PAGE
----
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Christie Agatha

Dame Agatha Christie DBE (15 September 1890 – 12 January 1976), was an English crime writer of novels, short stories and plays. She also wrote romances under the name Mary Westmacott, but is best remembered for her 80 detective novels and her successful West End theatre plays. Her works, particularly those featuring detectives Hercule Poirot and Miss Jane Marple, have given her the title the 'Queen of Crime' and made her one of the most important and innovative writers in the development of the genre. Christie has been referred to by the Guinness Book of World Records as the best-selling writer of books of all time and the best-selling writer of any kind, along with William Shakespeare. Only the Bible is known to have outsold her collected sales of roughly four billion copies of novels.[1] UNESCO states that she is currently the most translated individual author in the world with only the collective corporate works of Walt Disney Productions surpassing her.[2] Christie's books have been translated into (at least) 56 languages. Her stage play The Mousetrap holds the record for the longest initial run in the world, opening at the Ambassadors Theatre in London on 25 November 1952, and as of 2009 is still running after more than 23,000 performances. In 1955 Christie was the first recipient of the Mystery Writers of America's highest honour, the Grand Master Award, and in the same year, Witness for the Prosecution was given an Edgar Award by the MWA, for Best Play. Most of her books and short stories have been filmed, some many times over (Murder on the Orient Express, Death on the Nile and 4.50 From Paddington for instance), and many have been adapted for television, radio, video games and comics. In 1968 Booker Books, a subsidiary of the agri-industrial conglomerate Booker-McConnell, bought a 51 percent stake in Agatha Christie Limited, the private company that Christie had set up for tax purposes. Booker later increased its stake to 64 percent. In 1998, Booker sold its shares to Chorion, a company whose portfolio also includes the literary estates of Enid Blyton and Dennis Wheatley.[3] In 2004, a 5,000-word story called the Incident of the Dog's Ball was found in the attic of the author's daughter. It was published in Britain in September 2009. On November 10, 2009, Reuters announced that the story will be published by the Strand Magazine[4]. Agatha Mary Clarissa Miller was born in Torquay, Devon, England. Her mother, Clarissa Margaret Boehmer, was the daughter of a British army captain,[5] but had been sent, as a child, to live with her own mother's sister, who was the second wife of a wealthy American. Eventually Margaret married her stepfather's son from his first marriage, Frederick Alvah Miller, an American stockbroker. Thus the two women Agatha called "Grannie" were sisters. Despite her father's nationality as a "New Yorker" and her aunt's relation to the Pierpont Morgans, Agatha never claimed United States citizenship or connection.[6] The Millers had two other children: Margaret Frary Miller (1879–1950), called Madge, who was eleven years Agatha's senior, and Louis Montant Miller (1880–1929), called Monty, ten years older than Agatha. Later, in her autobiography, Agatha would refer to her brother as "an amiable scapegrace of a brother".[7] During the First World War she worked at a hospital as a nurse; she liked the profession, calling it "one of the most rewarding professions that anyone can follow".[8] She later worked at a hospital pharmacy, a job that influenced her work, as many of the murders in her books are carried out with poison. Despite turbulent courtship, on Christmas Eve 1914 Agatha married Archibald Christie, an aviator in the Royal Flying Corps.[9] The couple had one daughter, Rosalind Hicks. They divorced in 1928, two years after Christie discovered her husband was having an affair. It was during this marriage that she published her first novel in 1920, The Mysterious Affair at Styles. In 1924, she published a collection of mystery and ghost stories entitled The Golden Ball. In late 1926 Agatha's husband Archie revealed that he was in love with another woman, Nancy Neele, and wanted a divorce. On 8 December 1926 the couple quarrelled, and Archie Christie left their house in Sunningdale, Berkshire to spend the weekend with his mistress at Godalming, Surrey. That same evening Agatha disappeared from her home, leaving behind a letter for her secretary saying that she was going to Yorkshire. Her disappearance caused an outcry from the public, many of whom were admirers of Agatha Christie's novels. Despite a massive manhunt, there were no results until eleven days later.[10] Eleven days after her disappearance, Christie was identified as a guest at the Swan Hydropathic Hotel (now the Old Swan Hotel[11]) in Harrogate, Yorkshire where she was registered as 'Mrs Teresa Neele' from Cape Town. Christie gave no account of her disappearance. Although two doctors had diagnosed her as suffering from amnesia, opinion remains divided as to the reasons for her disappearance. One suggestion is that she had suffered a nervous breakdown brought about by a natural propensity for depression, exacerbated by her mother's death earlier that year, and the discovery of her husband's infidelity. Public reaction at the time was largely negative with many believing it was all just a publicity stunt, whilst others speculated she was trying to make the police think her husband killed her as revenge for his affair.[12] In 1930 Christie married archaeologist Max Mallowan after joining him in an archaeological dig. Their marriage was especially happy in the early years and remained so until Christie’s death in 1976.[13] In 1977, Mallowan married his longtime associate, Barbara Parker.[13] Christie's travels with Mallowan contributed background to several of her novels set in the Middle East. Other novels (such as And Then There Were None) were set in and around Torquay, Devon where she was born. Christie's 1934 novel, Murder on the Orient Express was written in the Hotel Pera Palace in Istanbul, Turkey, the southern terminus of the railway. The hotel maintains Christie's room as a memorial to the author.[14] The Greenway Estate in Devon, acquired by the couple as a summer residence in 1938, is now in the care of the National Trust. Christie often stayed at Abney Hall in Cheshire, which was owned by her brother-in-law, James Watts. She based at least two of her stories on the hall: The short story The Adventure of the Christmas Pudding, which is in the story collection of the same name, and the novel After the Funeral. "Abney became Agatha's greatest inspiration for country-house life, with all the servants and grandeur which have been woven into her plots. The descriptions of the fictional Styles, Chimneys, Stoneygates and the other houses in her stories are mostly Abney in various forms."[15] During the Second World War Christie worked in the pharmacy at London’s University College Hospital, where she acquired a knowledge of poisons that she was to put to good use in her post-war crime novels. For example, the use of thallium as a poison was suggested to her by UCH Chief Pharmacist Harold Davis (later appointed Chief Pharmacist at the UK Ministry of Health), and in The Pale Horse, published in 1961, she employed it to dispatch a series of victims, the first clue to the murder method coming from the victims’ loss of hair. So accurate was her description of thallium poisoning that on more than one occasion it helped solve cases that were baffling doctors.[16] To honour her many literary works, she was appointed Commander of the Order of the British Empire in the 1956 New Year Honours.[17] The next year, she became the President of the Detection Club.[18] In the 1971 New Year Honours she was promoted Dame Commander of the Order of the British Empire,[19] three years after her husband had been knighted for his archeological work in 1968.[20] From 1971 to 1974, Christie's health began to fail; however, she continued to write. Recently, using experimental, computerized, textual tools of analysis, Canadian researchers have suggested that Christie may have begun to suffer from Alzheimer's disease or other dementia.[21][22][23][24] In 1975, sensing her increasing weakness, Christie signed over the rights of her most successful play, The Mousetrap, to her grandson.[13] Agatha Christie died on 12 January 1976, at age 85, from natural causes, at her Winterbrook House in the north of Cholsey parish, adjoining Wallingford in Oxfordshire (formerly Berkshire). She is buried in the nearby churchyard of St Mary's, Cholsey. Christie's only child, Rosalind Margaret Hicks died, also aged 85, on 28 October 2004 from natural causes, in Torbay, Devon.[25] Christie's grandson, Mathew Prichard, was heir to the copyright to some of his grandmother's literary work (including The Mousetrap) and is still associated with Agatha Christie Limited. Agatha Christie's first novel The Mysterious Affair at Styles was published in 1920 and introduced the long-running character detective Hercule Poirot, who appeared in 33 of Christie's novels and 54 short stories. Her other well known character, Miss Marple, was introduced in The Tuesday Night Club in 1927 (short story), and was based on women like Christie's grandmother and her "cronies".[26] During the Second World War, Christie wrote two novels, Curtain and Sleeping Murder, intended as the last cases of these two great detectives, Hercule Poirot and Jane Marple, respectively. Both books were sealed in a bank vault for over thirty years, and were released for publication by Christie only at the end of her life, when she realized that she could not write any more novels. These publications came on the heels of the success of the film version of Murder on the Orient Express in 1974. Like Arthur Conan Doyle with Sherlock Holmes, Christie was to become increasingly tired of her detective, Poirot. In fact, by the end of the 1930s, Christie confided to her diary that she was finding Poirot “insufferable," and by the 1960s she felt that he was "an ego-centric creep." However, unlike Conan Doyle, Christie resisted the temptation to kill her detective off while he was still popular. She saw herself as an entertainer whose job was to produce what the public liked, and the public liked Poirot.[27]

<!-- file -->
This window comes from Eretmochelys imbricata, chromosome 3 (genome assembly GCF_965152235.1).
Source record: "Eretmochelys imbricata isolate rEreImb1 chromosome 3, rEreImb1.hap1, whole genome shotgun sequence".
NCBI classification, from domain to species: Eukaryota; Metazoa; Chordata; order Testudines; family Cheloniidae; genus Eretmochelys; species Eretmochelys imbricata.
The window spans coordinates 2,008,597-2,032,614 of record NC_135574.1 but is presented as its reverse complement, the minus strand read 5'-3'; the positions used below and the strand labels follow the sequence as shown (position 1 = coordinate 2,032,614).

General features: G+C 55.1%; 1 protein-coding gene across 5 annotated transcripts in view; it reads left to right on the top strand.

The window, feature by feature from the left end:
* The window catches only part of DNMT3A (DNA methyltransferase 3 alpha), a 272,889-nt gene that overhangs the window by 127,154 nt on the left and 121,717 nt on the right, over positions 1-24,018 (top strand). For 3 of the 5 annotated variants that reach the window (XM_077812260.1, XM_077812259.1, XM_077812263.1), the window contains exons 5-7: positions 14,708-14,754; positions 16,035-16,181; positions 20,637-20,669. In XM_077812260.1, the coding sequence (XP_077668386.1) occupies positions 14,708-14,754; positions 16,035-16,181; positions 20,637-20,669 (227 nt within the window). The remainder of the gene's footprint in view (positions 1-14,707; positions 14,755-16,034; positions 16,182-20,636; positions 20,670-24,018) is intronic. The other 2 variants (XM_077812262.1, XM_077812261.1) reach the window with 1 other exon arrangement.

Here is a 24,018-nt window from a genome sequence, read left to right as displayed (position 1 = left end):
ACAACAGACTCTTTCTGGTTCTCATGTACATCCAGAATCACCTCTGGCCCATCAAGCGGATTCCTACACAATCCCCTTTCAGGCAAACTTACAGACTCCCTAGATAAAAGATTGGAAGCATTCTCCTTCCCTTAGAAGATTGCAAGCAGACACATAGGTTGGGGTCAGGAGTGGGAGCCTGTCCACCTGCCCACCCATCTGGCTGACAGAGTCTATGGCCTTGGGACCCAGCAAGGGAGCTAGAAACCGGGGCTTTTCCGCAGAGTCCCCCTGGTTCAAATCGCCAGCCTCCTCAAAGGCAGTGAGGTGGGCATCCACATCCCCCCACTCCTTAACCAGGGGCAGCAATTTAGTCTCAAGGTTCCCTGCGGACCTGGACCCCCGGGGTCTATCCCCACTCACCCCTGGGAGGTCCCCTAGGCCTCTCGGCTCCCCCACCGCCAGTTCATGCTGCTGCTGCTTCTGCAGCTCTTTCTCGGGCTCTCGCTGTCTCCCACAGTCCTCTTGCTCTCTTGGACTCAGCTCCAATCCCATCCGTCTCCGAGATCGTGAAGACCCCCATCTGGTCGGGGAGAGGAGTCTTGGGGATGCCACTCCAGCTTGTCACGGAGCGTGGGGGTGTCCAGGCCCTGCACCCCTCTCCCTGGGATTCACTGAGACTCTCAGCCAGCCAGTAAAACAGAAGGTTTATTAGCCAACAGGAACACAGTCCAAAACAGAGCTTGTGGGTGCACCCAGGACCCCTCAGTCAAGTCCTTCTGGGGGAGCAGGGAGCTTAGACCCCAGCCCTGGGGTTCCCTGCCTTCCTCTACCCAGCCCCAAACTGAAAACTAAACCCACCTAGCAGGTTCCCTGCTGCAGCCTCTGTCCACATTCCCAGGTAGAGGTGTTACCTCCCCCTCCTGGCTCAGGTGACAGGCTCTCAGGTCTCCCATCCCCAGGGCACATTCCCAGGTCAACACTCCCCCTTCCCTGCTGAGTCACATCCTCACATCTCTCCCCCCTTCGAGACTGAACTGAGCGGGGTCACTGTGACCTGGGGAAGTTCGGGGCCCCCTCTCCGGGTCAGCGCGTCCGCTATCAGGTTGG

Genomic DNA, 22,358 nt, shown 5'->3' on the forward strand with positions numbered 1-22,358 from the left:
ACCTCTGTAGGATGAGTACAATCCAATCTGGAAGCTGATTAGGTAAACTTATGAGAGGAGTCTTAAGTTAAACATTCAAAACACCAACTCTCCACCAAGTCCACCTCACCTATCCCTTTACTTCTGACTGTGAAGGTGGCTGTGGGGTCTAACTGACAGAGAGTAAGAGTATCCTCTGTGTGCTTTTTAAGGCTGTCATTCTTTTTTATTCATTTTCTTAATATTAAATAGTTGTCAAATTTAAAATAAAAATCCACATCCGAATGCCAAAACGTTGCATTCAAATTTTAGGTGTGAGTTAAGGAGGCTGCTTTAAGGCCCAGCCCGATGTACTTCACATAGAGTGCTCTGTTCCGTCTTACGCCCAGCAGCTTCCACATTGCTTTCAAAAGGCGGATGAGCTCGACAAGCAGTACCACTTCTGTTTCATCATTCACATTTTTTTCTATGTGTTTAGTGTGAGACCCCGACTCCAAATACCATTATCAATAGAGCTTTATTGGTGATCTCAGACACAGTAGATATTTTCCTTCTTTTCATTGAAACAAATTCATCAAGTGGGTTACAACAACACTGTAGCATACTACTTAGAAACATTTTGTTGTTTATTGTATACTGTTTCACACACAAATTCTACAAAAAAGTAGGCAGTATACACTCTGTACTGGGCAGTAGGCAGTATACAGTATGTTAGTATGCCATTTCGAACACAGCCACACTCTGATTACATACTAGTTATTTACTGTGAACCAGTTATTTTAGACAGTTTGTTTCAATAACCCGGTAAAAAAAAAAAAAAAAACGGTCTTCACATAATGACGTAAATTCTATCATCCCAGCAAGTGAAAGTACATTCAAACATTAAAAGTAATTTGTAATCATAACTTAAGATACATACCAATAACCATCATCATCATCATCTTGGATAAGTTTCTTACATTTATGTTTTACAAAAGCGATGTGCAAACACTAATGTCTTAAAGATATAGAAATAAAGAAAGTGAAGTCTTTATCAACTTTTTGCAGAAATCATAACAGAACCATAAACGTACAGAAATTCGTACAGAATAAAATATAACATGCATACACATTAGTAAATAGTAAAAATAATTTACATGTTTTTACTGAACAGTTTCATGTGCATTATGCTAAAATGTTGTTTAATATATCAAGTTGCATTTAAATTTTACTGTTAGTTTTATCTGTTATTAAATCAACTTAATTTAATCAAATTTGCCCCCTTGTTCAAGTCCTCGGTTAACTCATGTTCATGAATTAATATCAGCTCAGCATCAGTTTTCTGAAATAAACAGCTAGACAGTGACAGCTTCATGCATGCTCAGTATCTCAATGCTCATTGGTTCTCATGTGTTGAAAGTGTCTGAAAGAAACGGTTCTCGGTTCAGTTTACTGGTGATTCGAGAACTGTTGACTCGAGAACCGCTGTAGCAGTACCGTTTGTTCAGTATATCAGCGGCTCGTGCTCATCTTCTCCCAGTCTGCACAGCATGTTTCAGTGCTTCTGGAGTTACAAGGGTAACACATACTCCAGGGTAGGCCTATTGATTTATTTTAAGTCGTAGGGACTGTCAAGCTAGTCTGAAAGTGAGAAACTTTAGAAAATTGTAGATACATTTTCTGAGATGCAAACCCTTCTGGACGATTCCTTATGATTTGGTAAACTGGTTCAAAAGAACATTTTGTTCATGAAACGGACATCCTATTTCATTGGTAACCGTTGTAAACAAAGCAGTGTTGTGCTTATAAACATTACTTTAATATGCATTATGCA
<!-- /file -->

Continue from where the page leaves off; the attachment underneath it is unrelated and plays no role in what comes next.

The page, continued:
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By The Pricking of My Thumbs

When Tommy and Tuppence visit an elderly aunt in her gothic nursing home, they think nothing of her mistrust of the doctors; after all, Ada is a very difficult old lady. But when Mrs Lockett mentions a poisoned mushroom stew, and Mrs Lancaster talks about ‘something behind the fireplace’, Tommy and Tuppence find themselves caught in an unexpected adventure involving a strange inheritance, a mysterious house, black magic, and a missing tombstone

A Pocket Full of Rye

A handful of grain is found in the pocket of a murdered businessman. Rex Fortescue, king of a financial empire, was sipping tea in his? Counting house, when he suffered an agonising and sudden death. On later inspection, the pockets of the deceased were found to contain traces of cereals. Yet, it was the incident in the parlour which confirmed Jane Marple’s suspicion that here she was looking at a case of crime by rhyme.

4.50 From Paddington

Elspeth McGillicuddy, an old friend of Jane Marple, comes to meet Jane from Scotland. While travelling by train, Elspeth sees a murder occurring in a train on a parallel track. Since she could not have seen the victim or the killer and she is an old woman, the police ignore her. Only Jane believes her, but can she prove anything when there is not even a dead body present?